Nutrients. 2020 Jun 6;12(6):E1702. doi: 10.3390/nu12061702.
The chronic character of inflammatory bowel diseases, such as Crohn’s disease and ulcerative colitis, results in various complications. One of them is osteoporosis, manifested by low bone mineral density, which leads to an increased risk of fractures. The aetiology of low bone mineral density is multifactorial and includes both diet and nutritional status. Calcium and vitamin D are the most often discussed nutrients with regard to bone mineral density. Moreover, vitamins A, K, C, B12; folic acid; calcium; phosphorus; magnesium; sodium; zinc; copper; and selenium are also involved in the formation of bone mass. Patients suffering from inflammatory bowel diseases frequently consume inadequate amounts of the aforementioned minerals and vitamins or their absorption is disturbed, resulting innutritional deficiency and an increased risk of osteoporosis. Thus, nutritional guidelines for inflammatory bowel disease patients should comprise information concerning the prevention of osteoporosis.
The diet of IBD patients often proves to be inadequate, which a
ects the peak bone mass, thus leading to osteopenia, osteoporosis, and fractures. Nutrition guidelines for IBD patients should include osteoporosis prevention.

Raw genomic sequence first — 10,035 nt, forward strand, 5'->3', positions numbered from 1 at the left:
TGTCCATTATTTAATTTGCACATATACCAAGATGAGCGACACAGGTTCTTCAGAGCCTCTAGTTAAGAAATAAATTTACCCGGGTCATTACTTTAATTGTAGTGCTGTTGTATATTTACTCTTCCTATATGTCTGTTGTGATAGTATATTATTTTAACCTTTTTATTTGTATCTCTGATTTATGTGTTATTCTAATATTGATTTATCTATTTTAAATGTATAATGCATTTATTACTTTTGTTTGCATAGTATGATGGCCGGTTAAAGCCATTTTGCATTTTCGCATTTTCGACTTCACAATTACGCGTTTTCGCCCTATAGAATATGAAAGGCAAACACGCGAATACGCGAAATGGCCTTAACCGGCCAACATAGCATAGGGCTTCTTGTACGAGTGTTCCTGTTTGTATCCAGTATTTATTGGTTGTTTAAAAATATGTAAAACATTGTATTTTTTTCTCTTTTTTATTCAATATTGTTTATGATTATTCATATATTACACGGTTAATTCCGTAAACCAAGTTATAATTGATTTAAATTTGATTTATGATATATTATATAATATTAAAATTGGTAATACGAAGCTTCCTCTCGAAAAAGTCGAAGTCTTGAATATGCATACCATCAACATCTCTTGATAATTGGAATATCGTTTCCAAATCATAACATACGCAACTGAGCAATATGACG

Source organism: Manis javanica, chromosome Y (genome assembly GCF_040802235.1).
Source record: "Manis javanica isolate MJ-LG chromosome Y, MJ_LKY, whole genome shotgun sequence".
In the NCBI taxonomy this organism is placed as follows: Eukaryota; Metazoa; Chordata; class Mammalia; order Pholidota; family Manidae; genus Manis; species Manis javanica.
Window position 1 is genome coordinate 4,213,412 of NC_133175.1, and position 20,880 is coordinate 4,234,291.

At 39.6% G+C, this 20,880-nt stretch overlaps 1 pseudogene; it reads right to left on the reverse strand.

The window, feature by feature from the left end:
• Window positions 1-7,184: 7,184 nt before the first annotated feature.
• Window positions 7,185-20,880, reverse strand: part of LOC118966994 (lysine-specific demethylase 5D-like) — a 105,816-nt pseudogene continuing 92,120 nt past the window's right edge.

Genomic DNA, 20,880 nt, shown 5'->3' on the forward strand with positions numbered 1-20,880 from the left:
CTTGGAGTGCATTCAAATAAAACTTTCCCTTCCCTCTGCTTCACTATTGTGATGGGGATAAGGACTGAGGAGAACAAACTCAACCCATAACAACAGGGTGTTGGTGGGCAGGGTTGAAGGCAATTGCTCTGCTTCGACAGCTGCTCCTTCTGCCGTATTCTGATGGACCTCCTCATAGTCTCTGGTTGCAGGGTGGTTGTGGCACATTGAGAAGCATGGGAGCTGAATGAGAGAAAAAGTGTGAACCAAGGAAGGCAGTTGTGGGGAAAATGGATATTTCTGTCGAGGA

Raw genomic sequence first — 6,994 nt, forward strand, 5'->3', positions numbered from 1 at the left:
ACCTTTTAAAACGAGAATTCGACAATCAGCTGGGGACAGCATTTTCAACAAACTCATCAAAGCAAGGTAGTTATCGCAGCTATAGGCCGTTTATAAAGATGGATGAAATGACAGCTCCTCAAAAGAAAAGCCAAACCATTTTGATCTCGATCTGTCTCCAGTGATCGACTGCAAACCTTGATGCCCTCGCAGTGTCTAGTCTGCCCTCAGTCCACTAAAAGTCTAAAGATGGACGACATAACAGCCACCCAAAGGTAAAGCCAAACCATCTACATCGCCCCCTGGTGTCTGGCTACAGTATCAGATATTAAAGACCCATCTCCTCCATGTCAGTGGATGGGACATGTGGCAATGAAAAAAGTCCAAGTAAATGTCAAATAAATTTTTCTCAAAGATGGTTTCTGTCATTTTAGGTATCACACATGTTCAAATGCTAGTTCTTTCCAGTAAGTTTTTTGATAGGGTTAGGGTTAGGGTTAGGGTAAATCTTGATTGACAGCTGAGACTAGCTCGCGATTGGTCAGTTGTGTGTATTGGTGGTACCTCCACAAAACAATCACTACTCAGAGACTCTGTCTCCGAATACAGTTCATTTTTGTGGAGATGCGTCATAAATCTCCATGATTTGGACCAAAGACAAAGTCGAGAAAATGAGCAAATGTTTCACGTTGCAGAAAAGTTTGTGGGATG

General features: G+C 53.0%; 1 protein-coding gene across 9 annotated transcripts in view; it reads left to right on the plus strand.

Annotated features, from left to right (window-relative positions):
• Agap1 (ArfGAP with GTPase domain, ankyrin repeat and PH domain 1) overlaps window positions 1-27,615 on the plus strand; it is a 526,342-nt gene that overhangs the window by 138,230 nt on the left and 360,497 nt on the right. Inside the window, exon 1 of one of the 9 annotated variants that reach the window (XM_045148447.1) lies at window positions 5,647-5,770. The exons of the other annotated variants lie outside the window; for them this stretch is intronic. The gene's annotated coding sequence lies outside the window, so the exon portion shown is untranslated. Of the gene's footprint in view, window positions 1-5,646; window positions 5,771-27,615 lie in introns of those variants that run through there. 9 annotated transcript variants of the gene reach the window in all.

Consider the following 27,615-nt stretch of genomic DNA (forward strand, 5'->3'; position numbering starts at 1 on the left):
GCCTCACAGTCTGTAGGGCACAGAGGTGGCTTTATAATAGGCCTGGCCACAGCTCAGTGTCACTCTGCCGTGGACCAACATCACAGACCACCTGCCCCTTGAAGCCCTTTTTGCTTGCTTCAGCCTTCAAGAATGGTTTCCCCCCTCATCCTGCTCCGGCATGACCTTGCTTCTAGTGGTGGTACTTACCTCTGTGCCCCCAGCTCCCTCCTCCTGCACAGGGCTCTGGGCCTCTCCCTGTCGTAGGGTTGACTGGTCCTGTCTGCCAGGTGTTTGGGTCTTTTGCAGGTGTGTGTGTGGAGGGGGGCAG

In conclusion, it is worth emphasizing that:
1. The vitamin D concentration in patients with IBD should be examined routinely, since IBD constitutes a risk factor of vitamin D deficiency. Individual doses of vitamin D are recommended.
2. Most IBD patients require calcium supplementation (1000–1500 mg/day).
3. We recommend the assessment of the fruit and vegetable intake in IBD patients. In patients with low BMD and a simultaneous inadequate consumption of fruits and vegetables, vitamin C supplementation may be considered.
4. Vitamin B12 and folic acid supplementationmay be introduced in patientswith hyperhomocysteinemia, since a high level of homocysteine correlates with a low bone mineral density.
5. Vitamin A supplementation is not recommended. A high level of this vitamin may have a negative influence on bone health.
There are no cient data to recommend the supplementation of vitamin K, magnesium, zinc,
copper, and selenium in IBD patients for the prevention of osteoporosis.
7. IBD patients consume less sodium than the rest of the population, in particular the malnourished patients. On the other hand, sodium intake in developed countries is higher than recommended, and a high dose of Na correlates with a low BMD. Therefore, it is not necessary to encourage patients to use more salt.
8. Polyphenols may be beneficial for patients’ health; thus, they should be included in the diet in the form of herbs, fruits, or vegetables.
The importance of diet in the prevention of osteoporosis in the group of patients with IBD is indisputable. Hence, it is vital to adhere to the recommendations of a clinical dietitian, as an important member of the coordinated IBD patient care team.